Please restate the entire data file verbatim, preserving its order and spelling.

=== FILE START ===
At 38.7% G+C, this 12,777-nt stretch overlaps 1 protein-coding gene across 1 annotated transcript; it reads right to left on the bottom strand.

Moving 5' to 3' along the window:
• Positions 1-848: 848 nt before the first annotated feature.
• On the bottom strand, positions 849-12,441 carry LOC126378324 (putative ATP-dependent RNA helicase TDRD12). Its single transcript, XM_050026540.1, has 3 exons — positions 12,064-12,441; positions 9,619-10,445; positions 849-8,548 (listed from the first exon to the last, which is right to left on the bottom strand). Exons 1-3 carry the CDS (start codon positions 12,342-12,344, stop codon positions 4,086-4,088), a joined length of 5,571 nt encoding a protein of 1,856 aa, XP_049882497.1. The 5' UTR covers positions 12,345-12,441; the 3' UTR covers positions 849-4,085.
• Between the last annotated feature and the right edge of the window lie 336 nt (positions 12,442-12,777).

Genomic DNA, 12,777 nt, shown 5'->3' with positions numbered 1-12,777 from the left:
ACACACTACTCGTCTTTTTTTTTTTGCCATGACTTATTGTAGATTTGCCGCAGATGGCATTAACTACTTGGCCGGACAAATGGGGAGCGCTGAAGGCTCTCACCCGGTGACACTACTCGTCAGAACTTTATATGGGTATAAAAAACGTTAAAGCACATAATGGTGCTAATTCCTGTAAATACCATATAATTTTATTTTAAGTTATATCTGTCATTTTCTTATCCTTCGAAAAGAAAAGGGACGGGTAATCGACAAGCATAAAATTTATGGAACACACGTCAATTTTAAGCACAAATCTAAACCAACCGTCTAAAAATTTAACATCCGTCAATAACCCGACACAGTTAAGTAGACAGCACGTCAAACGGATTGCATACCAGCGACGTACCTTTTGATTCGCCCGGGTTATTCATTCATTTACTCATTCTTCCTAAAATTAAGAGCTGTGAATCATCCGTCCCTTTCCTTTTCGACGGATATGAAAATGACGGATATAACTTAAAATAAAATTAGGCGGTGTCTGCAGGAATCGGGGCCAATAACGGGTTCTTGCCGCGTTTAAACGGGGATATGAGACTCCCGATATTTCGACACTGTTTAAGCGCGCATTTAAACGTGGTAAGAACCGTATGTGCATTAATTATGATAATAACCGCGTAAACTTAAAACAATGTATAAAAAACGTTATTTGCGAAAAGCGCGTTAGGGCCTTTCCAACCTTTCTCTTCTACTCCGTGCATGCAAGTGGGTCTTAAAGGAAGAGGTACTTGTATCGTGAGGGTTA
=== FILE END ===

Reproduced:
At 38.7% G+C, this 12,777-nt stretch overlaps 1 protein-coding gene across 1 annotated transcript; it reads right to left on the bottom strand.

Moving 5' to 3' along the window:
• Positions 1-848: 848 nt before the first annotated feature.
• On the bottom strand, positions 849-12,441 carry LOC126378324 (putative ATP-dependent RNA helicase TDRD12). Its single transcript, XM_050026540.1, has 3 exons — positions 12,064-12,441; positions 9,619-10,445; positions 849-8,548 (listed from the first exon to the last, which is right to left on the bottom strand). Exons 1-3 carry the CDS (start codon positions 12,342-12,344, stop codon positions 4,086-4,088), a joined length of 5,571 nt encoding a protein of 1,856 aa, XP_049882497.1. The 5' UTR covers positions 12,345-12,441; the 3' UTR covers positions 849-4,085.
• Between the last annotated feature and the right edge of the window lie 336 nt (positions 12,442-12,777).

Genomic DNA, 12,777 nt, shown 5'->3' with positions numbered 1-12,777 from the left:
ACACACTACTCGTCTTTTTTTTTTTGCCATGACTTATTGTAGATTTGCCGCAGATGGCATTAACTACTTGGCCGGACAAATGGGGAGCGCTGAAGGCTCTCACCCGGTGACACTACTCGTCAGAACTTTATATGGGTATAAAAAACGTTAAAGCACATAATGGTGCTAATTCCTGTAAATACCATATAATTTTATTTTAAGTTATATCTGTCATTTTCTTATCCTTCGAAAAGAAAAGGGACGGGTAATCGACAAGCATAAAATTTATGGAACACACGTCAATTTTAAGCACAAATCTAAACCAACCGTCTAAAAATTTAACATCCGTCAATAACCCGACACAGTTAAGTAGACAGCACGTCAAACGGATTGCATACCAGCGACGTACCTTTTGATTCGCCCGGGTTATTCATTCATTTACTCATTCTTCCTAAAATTAAGAGCTGTGAATCATCCGTCCCTTTCCTTTTCGACGGATATGAAAATGACGGATATAACTTAAAATAAAATTAGGCGGTGTCTGCAGGAATCGGGGCCAATAACGGGTTCTTGCCGCGTTTAAACGGGGATATGAGACTCCCGATATTTCGACACTGTTTAAGCGCGCATTTAAACGTGGTAAGAACCGTATGTGCATTAATTATGATAATAACCGCGTAAACTTAAAACAATGTATAAAAAACGTTATTTGCGAAAAGCGCGTTAGGGCCTTTCCAACCTTTCTCTTCTACTCCGTGCATGCAAGTGGGTCTTAAAGGAAGAGGTACTTGTATCGTGAGGGTTA